Is selling your home a goal or a dream?

Fri, 08/10/2007 - 1:09pm
By: The Citizen

By Chuck Fister
Special to The Citizen

Last month in The Citizen, I discussed how Fayette County listings above $300,000 were feeling stressed. Today I am sorry to report that total sales of Fayette County single family homes took a nose dive in July – falling by 17.6% from the June sales rate. The market segment taking the largest hit was listings between $200,000 and $300,000. This is the “sweet spot” in Fayette County, and July sales fell by 35.8% from June.

The only market segments seeing sales growth were the $400,000 and up markets. But, those sales comprised only 28.6% of July Fayette County sales, and it appears that some of the performance may simply be due to the backlog of under-contract listings finally going to sold status. Looking ahead, August sales data may not be much better. Listings that are under contract as of August 1st were at a level that was 3.1% less than that on July 1st.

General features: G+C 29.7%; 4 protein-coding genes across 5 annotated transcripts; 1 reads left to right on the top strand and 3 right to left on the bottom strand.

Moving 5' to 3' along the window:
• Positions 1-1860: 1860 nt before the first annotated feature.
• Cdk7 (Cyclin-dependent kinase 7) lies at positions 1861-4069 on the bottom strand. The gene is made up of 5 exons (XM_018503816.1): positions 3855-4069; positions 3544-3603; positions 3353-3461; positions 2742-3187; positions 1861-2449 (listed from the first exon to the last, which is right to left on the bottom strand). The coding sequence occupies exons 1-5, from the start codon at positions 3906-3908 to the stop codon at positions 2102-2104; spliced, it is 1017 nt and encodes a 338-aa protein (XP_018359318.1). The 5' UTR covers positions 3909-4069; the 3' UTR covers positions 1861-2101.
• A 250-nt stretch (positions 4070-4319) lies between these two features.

This sales malaise is shared with surrounding counties. For example, Clayton County experienced a 20.6% decrease in July over June sales. Henry County is down 5.2% in July over June sales. Coweta County is showing some renewed vigor with a 3.9% increase in sales for July over June, but this comes off a bad month in June, where sales had fallen 9.5% over May.
Much of the real estate market is driven by current owners “buying up”. Home owners will sell their existing homes and buy larger and more expensive homes for various reasons. In order to perfect that move up, these owners must sell their existing homes. The whole upward shift starts with the lowest price level of homes - the so-called starter homes. Those houses have to sell in order for the next tier of houses to sell. In other words, there is an upwardly mobile dominoeffecton house sales.